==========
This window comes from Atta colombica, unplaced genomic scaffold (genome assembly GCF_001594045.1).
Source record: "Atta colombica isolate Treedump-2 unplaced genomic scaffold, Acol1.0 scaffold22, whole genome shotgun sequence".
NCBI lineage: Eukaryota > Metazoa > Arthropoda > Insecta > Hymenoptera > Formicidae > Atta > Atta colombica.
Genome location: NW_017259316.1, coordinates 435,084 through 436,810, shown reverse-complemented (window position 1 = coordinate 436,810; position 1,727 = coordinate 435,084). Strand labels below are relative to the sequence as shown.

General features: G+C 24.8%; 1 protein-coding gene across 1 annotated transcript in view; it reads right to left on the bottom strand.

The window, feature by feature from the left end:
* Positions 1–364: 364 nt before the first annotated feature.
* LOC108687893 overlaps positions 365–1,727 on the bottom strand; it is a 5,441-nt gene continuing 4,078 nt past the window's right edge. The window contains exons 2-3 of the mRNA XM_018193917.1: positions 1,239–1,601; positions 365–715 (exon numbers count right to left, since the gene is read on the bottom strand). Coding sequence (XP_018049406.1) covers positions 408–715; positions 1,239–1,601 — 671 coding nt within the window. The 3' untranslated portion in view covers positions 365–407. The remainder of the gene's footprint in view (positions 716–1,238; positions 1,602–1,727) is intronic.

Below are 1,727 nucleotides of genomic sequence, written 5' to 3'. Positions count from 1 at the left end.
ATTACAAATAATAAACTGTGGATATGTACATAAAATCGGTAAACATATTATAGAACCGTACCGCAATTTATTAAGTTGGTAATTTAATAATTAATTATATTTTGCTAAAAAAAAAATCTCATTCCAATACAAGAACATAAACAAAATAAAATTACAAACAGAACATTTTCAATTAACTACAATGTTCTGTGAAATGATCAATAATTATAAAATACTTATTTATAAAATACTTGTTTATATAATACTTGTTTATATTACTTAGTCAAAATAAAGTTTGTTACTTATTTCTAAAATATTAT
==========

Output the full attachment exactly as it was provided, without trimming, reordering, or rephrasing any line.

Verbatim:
This window comes from Atta colombica, unplaced genomic scaffold (genome assembly GCF_001594045.1).
Source record: "Atta colombica isolate Treedump-2 unplaced genomic scaffold, Acol1.0 scaffold22, whole genome shotgun sequence".
NCBI lineage: Eukaryota > Metazoa > Arthropoda > Insecta > Hymenoptera > Formicidae > Atta > Atta colombica.
Genome location: NW_017259316.1, coordinates 435,084 through 436,810, shown reverse-complemented (window position 1 = coordinate 436,810; position 1,727 = coordinate 435,084). Strand labels below are relative to the sequence as shown.

General features: G+C 24.8%; 1 protein-coding gene across 1 annotated transcript in view; it reads right to left on the bottom strand.

The window, feature by feature from the left end:
* Positions 1–364: 364 nt before the first annotated feature.
* LOC108687893 overlaps positions 365–1,727 on the bottom strand; it is a 5,441-nt gene continuing 4,078 nt past the window's right edge. The window contains exons 2-3 of the mRNA XM_018193917.1: positions 1,239–1,601; positions 365–715 (exon numbers count right to left, since the gene is read on the bottom strand). Coding sequence (XP_018049406.1) covers positions 408–715; positions 1,239–1,601 — 671 coding nt within the window. The 3' untranslated portion in view covers positions 365–407. The remainder of the gene's footprint in view (positions 716–1,238; positions 1,602–1,727) is intronic.

Below are 1,727 nucleotides of genomic sequence, written 5' to 3'. Positions count from 1 at the left end.
ATTACAAATAATAAACTGTGGATATGTACATAAAATCGGTAAACATATTATAGAACCGTACCGCAATTTATTAAGTTGGTAATTTAATAATTAATTATATTTTGCTAAAAAAAAAATCTCATTCCAATACAAGAACATAAACAAAATAAAATTACAAACAGAACATTTTCAATTAACTACAATGTTCTGTGAAATGATCAATAATTATAAAATACTTATTTATAAAATACTTGTTTATATAATACTTGTTTATATTACTTAGTCAAAATAAAGTTTGTTACTTATTTCTAAAATATTAT